What is the Opera House of the Future?

January 10, 2020

On Friday, January 10th, the Yale School of Architecture, in conjunction with the Center for Collaborative Arts and Media, hosted a public debate which launched the school’s spring semester Advanced Design Studio led by Francine Houben. The talk was led by discussant Ruth Mackenzie, who joins Houben and developer Isaac Kalisvaart in teaching this semester, and included brief presentations by each of the speakers: Mary Lou Aleskie, Wendall Harrington, and Dana Karwas. The discussion centered around the question: how can we (artists, performers, architects) build a more inclusive opera house?

The talk began with a brief overview of the history of the opera as an artistic form, led by Mary Lou Aleskie. While the notion of the opera house first came about in the 16th century, Aleskie reminds us that ‘grand opera’ remains a distinctly 19th century form. Though primarily speaking about the European tradition, Aleskie was careful to point out that some form of opera – defined as a synthesis of musical/vocal performance and visual storytelling – has been a global phenomenon, appearing in some form across every continent and cultural context.

Wendall Harrington opened her presentation with the provocative statement that opera houses exist to exclude. Even the architectural features of the opera house itself reinforce this notion: the viewing boxes themselves are arranged in a way such that audiences not only look at the stage, but also at each other. This exemplifies the performative nature of simply attending the opera, and the ubiquity of elite cultural signifiers donned by audience members remains as much of a barrier to entry as the actual price of the entry ticket. (‘I have nothing to wear to the opera’ was cited by Harrington as a common refrain among people who would otherwise like to attend a performance.)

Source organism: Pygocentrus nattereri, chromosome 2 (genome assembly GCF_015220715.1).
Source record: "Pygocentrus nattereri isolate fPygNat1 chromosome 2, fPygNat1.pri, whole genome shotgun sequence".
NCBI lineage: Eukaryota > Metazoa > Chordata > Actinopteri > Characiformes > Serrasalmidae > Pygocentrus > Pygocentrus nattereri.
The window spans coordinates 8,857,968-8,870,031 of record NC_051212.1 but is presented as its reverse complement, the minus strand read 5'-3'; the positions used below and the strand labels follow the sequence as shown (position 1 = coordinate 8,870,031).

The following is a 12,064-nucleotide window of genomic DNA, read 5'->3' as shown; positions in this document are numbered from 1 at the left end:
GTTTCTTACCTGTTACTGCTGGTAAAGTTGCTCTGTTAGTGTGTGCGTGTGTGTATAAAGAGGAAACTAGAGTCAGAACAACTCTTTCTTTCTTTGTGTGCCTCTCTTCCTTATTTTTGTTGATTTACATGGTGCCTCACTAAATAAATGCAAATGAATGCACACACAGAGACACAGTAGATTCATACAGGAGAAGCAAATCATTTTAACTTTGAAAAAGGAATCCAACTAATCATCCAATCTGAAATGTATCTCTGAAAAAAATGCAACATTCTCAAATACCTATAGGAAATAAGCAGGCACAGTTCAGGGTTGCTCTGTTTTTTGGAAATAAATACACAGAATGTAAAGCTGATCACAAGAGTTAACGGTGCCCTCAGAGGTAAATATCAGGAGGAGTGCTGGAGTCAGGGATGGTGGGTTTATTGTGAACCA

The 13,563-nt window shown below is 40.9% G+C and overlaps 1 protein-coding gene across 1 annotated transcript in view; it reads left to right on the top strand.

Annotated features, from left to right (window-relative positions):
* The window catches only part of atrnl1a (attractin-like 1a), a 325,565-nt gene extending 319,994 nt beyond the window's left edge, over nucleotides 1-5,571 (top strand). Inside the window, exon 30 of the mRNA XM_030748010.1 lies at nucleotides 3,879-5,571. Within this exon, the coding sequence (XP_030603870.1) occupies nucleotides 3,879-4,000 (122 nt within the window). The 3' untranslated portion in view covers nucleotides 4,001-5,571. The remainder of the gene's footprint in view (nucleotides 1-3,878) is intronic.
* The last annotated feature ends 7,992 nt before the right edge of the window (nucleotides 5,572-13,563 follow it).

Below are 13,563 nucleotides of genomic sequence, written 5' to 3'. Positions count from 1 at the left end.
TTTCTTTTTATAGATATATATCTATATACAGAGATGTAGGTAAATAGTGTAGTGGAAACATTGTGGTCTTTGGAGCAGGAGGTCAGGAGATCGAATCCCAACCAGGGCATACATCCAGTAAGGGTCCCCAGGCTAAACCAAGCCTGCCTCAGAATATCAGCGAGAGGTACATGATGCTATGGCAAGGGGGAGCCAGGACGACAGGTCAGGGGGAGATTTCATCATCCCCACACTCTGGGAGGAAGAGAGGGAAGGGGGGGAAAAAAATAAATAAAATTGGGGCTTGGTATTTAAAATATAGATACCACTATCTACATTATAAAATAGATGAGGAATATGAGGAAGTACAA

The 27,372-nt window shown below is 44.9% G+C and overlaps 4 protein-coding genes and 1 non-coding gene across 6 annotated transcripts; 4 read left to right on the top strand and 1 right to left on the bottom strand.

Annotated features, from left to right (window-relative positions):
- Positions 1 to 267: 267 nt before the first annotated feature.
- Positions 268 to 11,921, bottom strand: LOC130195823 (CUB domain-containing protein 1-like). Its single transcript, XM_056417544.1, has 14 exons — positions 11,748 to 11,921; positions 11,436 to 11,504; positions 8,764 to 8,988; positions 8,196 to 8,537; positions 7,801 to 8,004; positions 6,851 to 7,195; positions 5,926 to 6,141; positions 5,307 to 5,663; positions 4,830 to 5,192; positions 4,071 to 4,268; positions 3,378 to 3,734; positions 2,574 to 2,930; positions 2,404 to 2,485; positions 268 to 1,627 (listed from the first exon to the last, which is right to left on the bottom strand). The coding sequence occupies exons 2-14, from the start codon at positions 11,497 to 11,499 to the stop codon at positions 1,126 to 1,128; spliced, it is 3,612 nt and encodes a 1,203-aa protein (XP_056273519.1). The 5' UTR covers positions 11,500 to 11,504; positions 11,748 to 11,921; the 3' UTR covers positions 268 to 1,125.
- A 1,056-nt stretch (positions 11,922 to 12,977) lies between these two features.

Dana Karwas followed up with a brief presentation about new and innovative forms of opera, such as the Heartbeat Opera, which is an emerging company that performs in non-traditional settings. She drew on these examples to ask how we can understand the relation between the theatrical set and the architecture of the opera house itself, and by extension, which features remain central and which can evolve.

As the conversation was opened to audience members, a key question arose: what degree of mediation are audiences willing to accept in exchange for accessibility? For example, online streaming services now allow those not in physical attendance to have access to a reproduction of the performance. While online streaming services open up performances for broader audience accessibility, there is the inevitable loss of intimacy – the sense of a shared audience experience. This relationship between accessibility and intimacy was decided to be a key constraint when imagining the opera house of the future.

Aleskie pushed the notion that in the future, opera will begin to rupture certain dichotomies inherent to the classical opera house (e.g. stage|audience, dark|light, curator|viewer). On this topic, Karwas showed a short clip from one of her pieces, Party Dress, in which five women don a massive piece of tent-like fabric and move through a crowd of people. In this piece – which has been described as part performance, part architecture – the distinction between audience and artist is all but nonexistent. The speakers proposed that opera will have to blur such boundaries in order to maintain relevance and attract more diverse audiences.

The event concluded with brief yet stunning operatic performances by Liam Bellman-Sharpe and Camilla Tassi, two CCAM Studio Fellows from the Yale School of Drama.

This article was written by Kaitlyn Fox.

Subscribe to our mailing list

* indicates required